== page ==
In New Philosophy for New Media, Mark Hansen discusses Robert Lazzarini’s anamorphic 3D skulls in his essay, “The Affective Topology of New Media Art,” as exemplary of the way new media art catalyses an emancipating, embodied affectivity that takes the place of perception:

skulls [is] exemplary of aesthetic experimentation with the digital image. In a certain sense, this account brings to a close the larger argument pursued in this book: for by extending the function of bodily spacing beyond the domain of virtual perception and by soliciting a response in which affectivity takes the place of perception, skulls calls affectivity into play as a phenomenological modality in its own right—that is, a mode of experience autonomous from perception and indeed, one with a certain priority in the context of contemporary digital convergence. [6]

The issue is clearly not that 3D CG is an inherently limiting medium, or one that is marginal in relation to new media practice. Instead it is that the discursive context for 3D animated experimental work has not been developed to any significant degree, mainly due to a misunderstanding of its significance and potential. This lack of serious dialog ultimately reflects back to the issues in 3D CG education: “…animation needs…to once again reflect upon what it is, how it might be taught, and how it is received in institutions.” [7]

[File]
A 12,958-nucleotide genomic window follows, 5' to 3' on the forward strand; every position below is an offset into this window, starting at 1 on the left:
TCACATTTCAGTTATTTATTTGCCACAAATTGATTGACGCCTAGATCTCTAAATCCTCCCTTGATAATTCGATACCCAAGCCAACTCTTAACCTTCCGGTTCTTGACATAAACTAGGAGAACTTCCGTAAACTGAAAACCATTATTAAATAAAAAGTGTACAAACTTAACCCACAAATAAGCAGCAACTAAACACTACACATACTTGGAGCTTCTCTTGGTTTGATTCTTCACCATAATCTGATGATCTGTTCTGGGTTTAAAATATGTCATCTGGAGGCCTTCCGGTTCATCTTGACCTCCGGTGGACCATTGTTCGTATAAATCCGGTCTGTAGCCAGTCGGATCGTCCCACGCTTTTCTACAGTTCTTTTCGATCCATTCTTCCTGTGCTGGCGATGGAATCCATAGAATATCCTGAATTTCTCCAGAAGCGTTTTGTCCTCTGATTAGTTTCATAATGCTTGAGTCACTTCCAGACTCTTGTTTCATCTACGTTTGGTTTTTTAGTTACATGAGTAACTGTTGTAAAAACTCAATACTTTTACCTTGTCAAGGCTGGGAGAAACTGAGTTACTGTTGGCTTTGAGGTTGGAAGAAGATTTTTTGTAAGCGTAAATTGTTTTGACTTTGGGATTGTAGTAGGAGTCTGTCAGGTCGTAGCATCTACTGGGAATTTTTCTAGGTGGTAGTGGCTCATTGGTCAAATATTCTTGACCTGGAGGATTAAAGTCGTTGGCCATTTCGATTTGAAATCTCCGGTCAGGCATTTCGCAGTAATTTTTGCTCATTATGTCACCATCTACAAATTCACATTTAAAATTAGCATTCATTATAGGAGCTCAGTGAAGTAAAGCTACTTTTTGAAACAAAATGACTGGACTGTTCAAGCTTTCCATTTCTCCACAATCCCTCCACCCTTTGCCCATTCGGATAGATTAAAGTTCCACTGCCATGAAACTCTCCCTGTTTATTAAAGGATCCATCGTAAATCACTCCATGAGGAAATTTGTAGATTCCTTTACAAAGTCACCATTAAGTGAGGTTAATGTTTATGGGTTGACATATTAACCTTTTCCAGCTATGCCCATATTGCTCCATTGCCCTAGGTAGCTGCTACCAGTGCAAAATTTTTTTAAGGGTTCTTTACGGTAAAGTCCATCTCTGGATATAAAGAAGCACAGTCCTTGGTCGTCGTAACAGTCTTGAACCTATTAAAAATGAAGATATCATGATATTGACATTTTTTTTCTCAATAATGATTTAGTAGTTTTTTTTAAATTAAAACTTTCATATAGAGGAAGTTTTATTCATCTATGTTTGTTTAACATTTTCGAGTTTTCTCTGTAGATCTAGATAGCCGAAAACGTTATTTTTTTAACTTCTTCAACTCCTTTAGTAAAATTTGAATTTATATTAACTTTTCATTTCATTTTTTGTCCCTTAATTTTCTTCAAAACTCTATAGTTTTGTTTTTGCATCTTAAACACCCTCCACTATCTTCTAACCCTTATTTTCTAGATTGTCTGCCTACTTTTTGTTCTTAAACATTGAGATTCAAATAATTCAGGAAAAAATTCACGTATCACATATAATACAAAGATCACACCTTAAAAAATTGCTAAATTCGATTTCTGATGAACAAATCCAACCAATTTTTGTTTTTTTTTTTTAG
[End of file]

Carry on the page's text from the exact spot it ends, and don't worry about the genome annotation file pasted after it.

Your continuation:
Meeting Claudia Hart a few years ago was the beginning of an ongoing conversation about how to address both the pedagogical issues facing anyone who teaches 3D CG, and the corresponding lack of critical and visual resources. 3D CG allows for the creation of objects and environments that though their verisimilitude, lighting, shading, texturing and spatial relationships, can simulate the photographic, cinematic, sculptural or painterly, and yet infinitely expand on all of them. This affords 3D unique properties that tie it to all aspects of a studio art curriculum:

While the notion of impossible objects would seem to reference only the sculptural nature of 3D representations, this term equally connotes their post-photographic quality. Impossible objects in the 3D realm can only be perceived by the computer’s documentation of them. 3D is therefore a hybrid of sculpture with two-dimensional imagery, of sculpture AND photograph…[8]

In Hart’s innovative curriculum, Experimental 3D, the assignments contextualize 3D CG as studio practice and emphasize conceptual ideas and experimental approaches. This served as an inspiration for my own curriculum development. Devising conceptually interesting assignments that force students to rethink their approach to the medium and its relationship to a fine arts practice establishes new parameters for their work.